Barbour, lawmakers adopt $5.1 billion revenue estimate for FY09

Published 5:19 pm Wednesday, November 14, 2007

The economic growth fueled by Hurricane Katrina is abating in Mississippi, and in the face of moderate tax collections Gov. Haley Barbour and lawmakers say state spending will be lean next fiscal year.

Members of the Joint Legislative Budget Committee and Barbour met Tuesday to adopt a state revenue estimate, the basis of budget spending for the fiscal year that begins July 1.

The adopted revenue estimate of nearly $5.1 billion is only a 2.9 percent increase, or $143 million, more than the current year’s estimate.

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Barbour and the committee also revised the current year’s budget estimate, increasing it by $11.8 million.

Lawmakers will work within the $5.1 billion estimate to allocate tax dollars to various agencies during the legislative session that convenes in January.

The budget committee and Barbour will release their separate spending recommendations later.

“This budget will mean a spartan appropriation season,” said Barbour, who last week won a second term in office. “It will mean some real belt-tightening. The numbers are a lot lower than a lot of people were hoping for.”

Senate Appropriations Chairman Jack Gordon, D-Okolona, said agencies presented lawmakers with about $500 million in wish-list spending requests during budget hearings in September.

Gordon said the state will only have about $200 million to address those needs, and that’s if there’s some maneuvering involved, such as delaying the $38 million repayment to the state’s tobacco trust fund. The fund is often tapped to fill budget holes.

Gordon said lawmakers will be able to fully fund the Mississippi Adequate Education Program, a complicated formula to ensure equitable funding for the state’s school districts.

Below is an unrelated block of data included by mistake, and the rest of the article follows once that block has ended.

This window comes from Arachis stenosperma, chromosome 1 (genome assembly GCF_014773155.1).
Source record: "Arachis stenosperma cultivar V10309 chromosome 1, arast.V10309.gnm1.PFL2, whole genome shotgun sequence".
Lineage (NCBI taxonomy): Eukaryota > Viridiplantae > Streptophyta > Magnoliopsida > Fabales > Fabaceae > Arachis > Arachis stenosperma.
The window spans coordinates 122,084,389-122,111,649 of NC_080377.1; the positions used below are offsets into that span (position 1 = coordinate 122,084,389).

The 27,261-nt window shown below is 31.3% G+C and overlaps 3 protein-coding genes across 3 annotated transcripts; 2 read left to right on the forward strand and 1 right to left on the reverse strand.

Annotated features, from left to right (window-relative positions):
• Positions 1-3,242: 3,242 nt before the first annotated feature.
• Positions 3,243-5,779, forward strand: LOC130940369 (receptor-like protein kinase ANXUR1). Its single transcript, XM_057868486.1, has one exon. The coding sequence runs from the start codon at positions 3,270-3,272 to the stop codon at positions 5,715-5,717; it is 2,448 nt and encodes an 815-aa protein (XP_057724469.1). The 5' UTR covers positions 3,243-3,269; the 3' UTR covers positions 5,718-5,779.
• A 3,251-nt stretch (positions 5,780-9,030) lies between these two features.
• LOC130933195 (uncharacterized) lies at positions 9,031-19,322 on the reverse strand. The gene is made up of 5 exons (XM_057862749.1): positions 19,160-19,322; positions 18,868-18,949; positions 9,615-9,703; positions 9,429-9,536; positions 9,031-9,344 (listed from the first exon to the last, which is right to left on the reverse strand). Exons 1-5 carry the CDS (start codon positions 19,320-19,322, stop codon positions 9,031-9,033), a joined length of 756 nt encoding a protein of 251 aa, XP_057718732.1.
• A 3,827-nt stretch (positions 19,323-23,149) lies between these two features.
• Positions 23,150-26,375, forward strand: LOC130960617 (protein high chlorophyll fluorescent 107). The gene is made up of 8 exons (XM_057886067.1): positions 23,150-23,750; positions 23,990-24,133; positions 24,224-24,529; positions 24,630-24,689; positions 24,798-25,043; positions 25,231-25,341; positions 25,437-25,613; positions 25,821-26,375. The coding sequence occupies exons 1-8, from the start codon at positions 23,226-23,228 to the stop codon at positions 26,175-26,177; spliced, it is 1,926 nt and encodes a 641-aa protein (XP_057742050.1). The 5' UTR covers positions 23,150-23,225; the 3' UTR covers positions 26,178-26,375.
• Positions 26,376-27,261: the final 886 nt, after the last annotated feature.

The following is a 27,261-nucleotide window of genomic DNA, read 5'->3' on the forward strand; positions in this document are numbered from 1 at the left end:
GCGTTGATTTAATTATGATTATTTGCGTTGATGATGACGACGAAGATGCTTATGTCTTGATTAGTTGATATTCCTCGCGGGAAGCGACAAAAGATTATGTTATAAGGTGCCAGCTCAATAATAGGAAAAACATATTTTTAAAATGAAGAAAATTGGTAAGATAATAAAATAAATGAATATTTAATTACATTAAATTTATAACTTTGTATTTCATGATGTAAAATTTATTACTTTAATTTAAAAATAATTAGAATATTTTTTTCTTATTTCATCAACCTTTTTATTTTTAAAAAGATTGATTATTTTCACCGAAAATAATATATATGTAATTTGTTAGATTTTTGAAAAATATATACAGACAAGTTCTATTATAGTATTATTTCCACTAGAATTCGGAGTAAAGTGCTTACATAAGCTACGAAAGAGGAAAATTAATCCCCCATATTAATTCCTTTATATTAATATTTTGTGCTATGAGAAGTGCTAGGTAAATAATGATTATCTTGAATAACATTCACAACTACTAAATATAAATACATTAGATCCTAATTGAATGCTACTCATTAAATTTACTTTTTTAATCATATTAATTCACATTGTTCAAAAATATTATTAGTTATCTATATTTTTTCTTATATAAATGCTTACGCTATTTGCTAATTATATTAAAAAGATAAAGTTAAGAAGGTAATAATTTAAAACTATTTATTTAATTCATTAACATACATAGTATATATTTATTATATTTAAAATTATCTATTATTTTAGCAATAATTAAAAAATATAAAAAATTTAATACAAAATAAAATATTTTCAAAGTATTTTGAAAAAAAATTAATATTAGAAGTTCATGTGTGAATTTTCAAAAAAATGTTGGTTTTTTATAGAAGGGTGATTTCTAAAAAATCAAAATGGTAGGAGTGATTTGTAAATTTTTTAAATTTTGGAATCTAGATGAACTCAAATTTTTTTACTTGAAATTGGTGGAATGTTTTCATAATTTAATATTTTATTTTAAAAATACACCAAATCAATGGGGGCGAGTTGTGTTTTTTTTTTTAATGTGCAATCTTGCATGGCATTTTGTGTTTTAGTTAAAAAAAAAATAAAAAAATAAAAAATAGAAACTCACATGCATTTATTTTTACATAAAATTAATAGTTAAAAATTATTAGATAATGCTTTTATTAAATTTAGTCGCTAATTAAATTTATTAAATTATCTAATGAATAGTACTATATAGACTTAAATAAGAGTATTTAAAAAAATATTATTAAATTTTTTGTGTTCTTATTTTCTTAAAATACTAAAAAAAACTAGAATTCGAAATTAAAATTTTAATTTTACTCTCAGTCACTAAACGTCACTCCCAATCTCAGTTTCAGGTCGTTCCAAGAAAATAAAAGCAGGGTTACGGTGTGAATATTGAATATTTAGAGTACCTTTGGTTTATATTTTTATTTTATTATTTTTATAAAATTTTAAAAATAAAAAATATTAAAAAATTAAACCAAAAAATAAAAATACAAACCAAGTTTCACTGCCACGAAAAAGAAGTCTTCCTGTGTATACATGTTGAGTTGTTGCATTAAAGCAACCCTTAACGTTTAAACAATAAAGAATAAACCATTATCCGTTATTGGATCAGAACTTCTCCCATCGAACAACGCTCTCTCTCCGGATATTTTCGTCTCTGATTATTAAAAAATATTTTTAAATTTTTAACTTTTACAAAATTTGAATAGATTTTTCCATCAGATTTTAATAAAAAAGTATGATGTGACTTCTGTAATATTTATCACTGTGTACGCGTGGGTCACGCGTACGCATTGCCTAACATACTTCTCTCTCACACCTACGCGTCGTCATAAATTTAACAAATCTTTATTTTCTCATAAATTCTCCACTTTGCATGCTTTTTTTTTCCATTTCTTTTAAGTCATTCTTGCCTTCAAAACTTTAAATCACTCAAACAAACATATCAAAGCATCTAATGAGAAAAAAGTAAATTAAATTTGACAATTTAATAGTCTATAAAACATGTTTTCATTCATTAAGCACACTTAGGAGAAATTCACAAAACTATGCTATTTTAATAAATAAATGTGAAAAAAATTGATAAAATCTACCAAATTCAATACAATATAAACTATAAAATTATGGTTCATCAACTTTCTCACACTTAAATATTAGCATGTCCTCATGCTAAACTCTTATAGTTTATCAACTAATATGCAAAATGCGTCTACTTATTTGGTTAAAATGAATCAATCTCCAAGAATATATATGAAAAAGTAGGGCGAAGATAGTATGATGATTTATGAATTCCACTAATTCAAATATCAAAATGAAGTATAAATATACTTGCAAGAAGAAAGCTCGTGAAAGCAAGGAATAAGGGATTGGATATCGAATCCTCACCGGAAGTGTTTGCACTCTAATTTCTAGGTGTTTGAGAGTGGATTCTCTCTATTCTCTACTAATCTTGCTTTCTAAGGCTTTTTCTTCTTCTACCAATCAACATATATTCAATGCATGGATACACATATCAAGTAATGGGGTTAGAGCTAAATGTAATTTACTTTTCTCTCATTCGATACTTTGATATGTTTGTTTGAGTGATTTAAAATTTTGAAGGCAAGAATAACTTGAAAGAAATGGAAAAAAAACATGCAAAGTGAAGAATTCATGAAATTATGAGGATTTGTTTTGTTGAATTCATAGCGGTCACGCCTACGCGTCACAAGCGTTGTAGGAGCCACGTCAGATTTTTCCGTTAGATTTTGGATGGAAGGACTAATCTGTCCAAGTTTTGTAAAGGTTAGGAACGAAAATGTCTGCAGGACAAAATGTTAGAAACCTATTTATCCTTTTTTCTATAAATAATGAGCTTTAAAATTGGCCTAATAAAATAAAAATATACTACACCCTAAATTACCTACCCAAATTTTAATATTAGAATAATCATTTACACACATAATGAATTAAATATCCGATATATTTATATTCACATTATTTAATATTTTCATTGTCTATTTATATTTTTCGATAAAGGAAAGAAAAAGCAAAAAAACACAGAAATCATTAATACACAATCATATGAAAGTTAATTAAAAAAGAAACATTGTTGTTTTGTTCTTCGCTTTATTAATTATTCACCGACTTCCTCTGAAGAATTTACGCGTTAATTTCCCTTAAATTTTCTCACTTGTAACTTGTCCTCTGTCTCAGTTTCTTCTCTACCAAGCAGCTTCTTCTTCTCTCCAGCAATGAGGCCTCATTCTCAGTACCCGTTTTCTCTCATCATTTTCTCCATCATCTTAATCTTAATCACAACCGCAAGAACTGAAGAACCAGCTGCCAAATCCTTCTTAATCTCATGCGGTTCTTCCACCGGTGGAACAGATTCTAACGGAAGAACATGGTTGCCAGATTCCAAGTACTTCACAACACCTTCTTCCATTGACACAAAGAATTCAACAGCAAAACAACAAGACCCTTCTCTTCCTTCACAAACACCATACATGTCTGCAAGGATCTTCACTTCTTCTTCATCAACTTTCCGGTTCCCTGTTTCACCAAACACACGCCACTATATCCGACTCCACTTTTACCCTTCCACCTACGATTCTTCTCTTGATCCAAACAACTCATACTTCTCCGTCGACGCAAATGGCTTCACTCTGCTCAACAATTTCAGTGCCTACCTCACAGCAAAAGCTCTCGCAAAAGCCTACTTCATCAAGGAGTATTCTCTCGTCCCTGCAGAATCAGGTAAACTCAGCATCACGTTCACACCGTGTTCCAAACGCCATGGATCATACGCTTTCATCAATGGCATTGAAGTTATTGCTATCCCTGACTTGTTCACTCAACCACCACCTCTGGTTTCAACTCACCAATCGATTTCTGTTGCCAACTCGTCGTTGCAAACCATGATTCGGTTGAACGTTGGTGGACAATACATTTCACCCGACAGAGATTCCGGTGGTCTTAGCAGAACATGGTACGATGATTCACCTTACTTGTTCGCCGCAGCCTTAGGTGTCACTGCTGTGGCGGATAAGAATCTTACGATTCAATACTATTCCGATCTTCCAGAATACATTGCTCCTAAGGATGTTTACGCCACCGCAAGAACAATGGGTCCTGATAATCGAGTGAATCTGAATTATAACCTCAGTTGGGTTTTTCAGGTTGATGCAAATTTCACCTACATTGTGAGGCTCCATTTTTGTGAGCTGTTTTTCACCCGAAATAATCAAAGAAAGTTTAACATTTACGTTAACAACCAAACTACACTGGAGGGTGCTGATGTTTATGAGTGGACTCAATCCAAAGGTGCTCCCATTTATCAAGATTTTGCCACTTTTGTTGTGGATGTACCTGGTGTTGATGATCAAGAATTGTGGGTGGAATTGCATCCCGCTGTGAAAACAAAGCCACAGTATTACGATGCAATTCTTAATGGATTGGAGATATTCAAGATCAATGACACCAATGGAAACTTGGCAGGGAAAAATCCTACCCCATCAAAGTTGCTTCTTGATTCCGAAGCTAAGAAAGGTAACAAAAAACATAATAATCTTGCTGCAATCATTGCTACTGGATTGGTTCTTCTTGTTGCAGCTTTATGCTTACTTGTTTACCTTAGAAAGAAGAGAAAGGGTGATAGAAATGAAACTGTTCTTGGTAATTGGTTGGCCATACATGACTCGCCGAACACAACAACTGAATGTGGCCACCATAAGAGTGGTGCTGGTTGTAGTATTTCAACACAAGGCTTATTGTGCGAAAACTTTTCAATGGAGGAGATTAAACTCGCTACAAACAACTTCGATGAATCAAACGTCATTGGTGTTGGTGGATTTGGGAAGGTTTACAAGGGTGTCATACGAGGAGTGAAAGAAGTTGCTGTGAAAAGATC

He said pay raises for educators or state employees probably won’t happen.

“We’re going to have be very strict in our priorities. Some of the things we have been doing, we’re not going to be able to do,” Gordon said.

The revenue estimates were based on recommendations from five experts — the state economist, the state treasurer, the state fiscal officer, the director of the Legislative Budget Office and the director of the state Tax Commission.

The group bases its recommendations on employment figures, tax collections and other financial trends.

State Economist Phil Pepper said the state’s economy has performed well in 2007, but now it’s “in a vulnerable position.”

He said much of the state growth has been a result of Hurricane Katrina, which struck the Gulf Coast in August 2005. The storm devastated the region and set off a massive rebuilding effort.

That’s changing now, though. Pepper said the value of building permits declined in Mississippi each month between January and August.

He said the sub-prime mortgage industry crisis, the anticipated slow growth nationally and the declining value of the dollar also are factors in Mississippi’s economy.